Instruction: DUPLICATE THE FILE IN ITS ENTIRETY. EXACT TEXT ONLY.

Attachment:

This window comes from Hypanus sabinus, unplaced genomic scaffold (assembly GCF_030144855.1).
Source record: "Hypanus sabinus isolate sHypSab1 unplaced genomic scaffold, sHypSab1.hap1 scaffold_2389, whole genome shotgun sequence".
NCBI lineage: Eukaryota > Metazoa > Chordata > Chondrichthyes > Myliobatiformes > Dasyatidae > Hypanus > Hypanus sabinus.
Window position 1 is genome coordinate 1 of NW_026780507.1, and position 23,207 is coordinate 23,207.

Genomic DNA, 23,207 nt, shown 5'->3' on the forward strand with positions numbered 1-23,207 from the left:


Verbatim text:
This window comes from Hypanus sabinus, unplaced genomic scaffold (assembly GCF_030144855.1).
Source record: "Hypanus sabinus isolate sHypSab1 unplaced genomic scaffold, sHypSab1.hap1 scaffold_2389, whole genome shotgun sequence".
NCBI lineage: Eukaryota > Metazoa > Chordata > Chondrichthyes > Myliobatiformes > Dasyatidae > Hypanus > Hypanus sabinus.
Window position 1 is genome coordinate 1 of NW_026780507.1, and position 23,207 is coordinate 23,207.

Genomic DNA, 23,207 nt, shown 5'->3' on the forward strand with positions numbered 1-23,207 from the left: